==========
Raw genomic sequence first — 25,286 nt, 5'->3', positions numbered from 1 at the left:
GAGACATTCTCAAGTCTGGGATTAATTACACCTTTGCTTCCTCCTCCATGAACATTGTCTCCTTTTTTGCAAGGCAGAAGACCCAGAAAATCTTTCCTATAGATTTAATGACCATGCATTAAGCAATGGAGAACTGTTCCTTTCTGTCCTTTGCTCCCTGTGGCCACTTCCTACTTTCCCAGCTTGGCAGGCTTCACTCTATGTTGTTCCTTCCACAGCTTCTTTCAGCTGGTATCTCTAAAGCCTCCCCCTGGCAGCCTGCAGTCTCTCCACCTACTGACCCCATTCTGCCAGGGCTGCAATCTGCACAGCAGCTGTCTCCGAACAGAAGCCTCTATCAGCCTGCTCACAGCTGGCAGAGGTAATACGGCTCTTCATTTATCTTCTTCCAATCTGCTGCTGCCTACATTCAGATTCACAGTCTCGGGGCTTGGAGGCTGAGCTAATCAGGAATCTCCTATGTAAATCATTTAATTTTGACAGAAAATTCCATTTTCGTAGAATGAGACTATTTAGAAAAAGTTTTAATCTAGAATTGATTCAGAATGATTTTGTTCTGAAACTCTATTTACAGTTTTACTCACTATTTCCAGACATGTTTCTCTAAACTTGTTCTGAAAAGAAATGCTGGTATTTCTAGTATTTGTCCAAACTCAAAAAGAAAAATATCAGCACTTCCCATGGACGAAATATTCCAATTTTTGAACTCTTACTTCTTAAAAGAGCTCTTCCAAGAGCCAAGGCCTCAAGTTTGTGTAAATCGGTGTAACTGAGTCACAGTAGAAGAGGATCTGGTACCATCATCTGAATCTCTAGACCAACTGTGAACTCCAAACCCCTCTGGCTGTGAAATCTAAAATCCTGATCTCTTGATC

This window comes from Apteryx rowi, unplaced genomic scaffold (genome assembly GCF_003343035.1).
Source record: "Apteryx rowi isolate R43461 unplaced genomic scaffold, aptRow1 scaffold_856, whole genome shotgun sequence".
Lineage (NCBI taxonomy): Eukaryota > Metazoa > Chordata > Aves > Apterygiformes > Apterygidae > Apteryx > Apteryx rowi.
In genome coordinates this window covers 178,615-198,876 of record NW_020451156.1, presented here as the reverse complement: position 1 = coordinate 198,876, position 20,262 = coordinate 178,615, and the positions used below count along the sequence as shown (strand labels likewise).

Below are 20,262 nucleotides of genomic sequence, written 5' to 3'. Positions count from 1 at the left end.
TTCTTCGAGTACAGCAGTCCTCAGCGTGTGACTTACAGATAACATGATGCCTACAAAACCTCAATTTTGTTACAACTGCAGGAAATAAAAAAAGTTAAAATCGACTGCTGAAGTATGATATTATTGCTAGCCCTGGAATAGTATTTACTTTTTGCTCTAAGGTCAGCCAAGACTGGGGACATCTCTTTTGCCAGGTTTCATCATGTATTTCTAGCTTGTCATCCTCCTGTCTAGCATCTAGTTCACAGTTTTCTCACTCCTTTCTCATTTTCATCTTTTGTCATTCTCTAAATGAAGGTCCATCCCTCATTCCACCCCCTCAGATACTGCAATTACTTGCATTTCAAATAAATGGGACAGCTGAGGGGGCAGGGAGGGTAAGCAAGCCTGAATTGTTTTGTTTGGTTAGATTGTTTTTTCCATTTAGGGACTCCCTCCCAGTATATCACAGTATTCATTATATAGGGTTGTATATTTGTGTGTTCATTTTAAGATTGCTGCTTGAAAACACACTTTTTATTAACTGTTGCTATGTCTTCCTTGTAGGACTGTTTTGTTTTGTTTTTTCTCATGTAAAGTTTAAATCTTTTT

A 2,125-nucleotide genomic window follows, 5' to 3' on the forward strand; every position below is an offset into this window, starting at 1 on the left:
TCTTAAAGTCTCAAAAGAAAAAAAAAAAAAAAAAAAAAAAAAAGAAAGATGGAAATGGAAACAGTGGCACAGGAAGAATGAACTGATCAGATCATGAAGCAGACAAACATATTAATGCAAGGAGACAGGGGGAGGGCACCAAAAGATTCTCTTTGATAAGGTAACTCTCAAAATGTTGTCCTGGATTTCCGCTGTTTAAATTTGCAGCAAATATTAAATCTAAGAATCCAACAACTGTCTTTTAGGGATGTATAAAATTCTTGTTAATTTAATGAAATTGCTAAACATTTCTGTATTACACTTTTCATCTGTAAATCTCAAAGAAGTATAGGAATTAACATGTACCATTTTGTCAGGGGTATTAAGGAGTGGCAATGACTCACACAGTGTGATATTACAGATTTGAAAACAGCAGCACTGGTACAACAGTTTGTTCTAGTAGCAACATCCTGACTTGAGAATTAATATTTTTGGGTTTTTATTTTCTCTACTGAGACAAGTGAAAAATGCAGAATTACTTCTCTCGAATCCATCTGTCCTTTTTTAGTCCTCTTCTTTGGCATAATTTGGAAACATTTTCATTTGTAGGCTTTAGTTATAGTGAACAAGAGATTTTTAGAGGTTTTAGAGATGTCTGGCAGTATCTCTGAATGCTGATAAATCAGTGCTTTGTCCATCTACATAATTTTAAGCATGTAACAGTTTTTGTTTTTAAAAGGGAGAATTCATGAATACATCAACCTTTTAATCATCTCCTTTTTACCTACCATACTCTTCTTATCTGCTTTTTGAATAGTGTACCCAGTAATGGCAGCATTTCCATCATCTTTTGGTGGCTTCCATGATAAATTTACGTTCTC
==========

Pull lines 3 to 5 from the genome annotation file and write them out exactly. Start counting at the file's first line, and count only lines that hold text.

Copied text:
This window comes from Apteryx rowi, unplaced genomic scaffold (genome assembly GCF_003343035.1).
Source record: "Apteryx rowi isolate R43461 unplaced genomic scaffold, aptRow1 scaffold_856, whole genome shotgun sequence".
Lineage (NCBI taxonomy): Eukaryota > Metazoa > Chordata > Aves > Apterygiformes > Apterygidae > Apteryx > Apteryx rowi.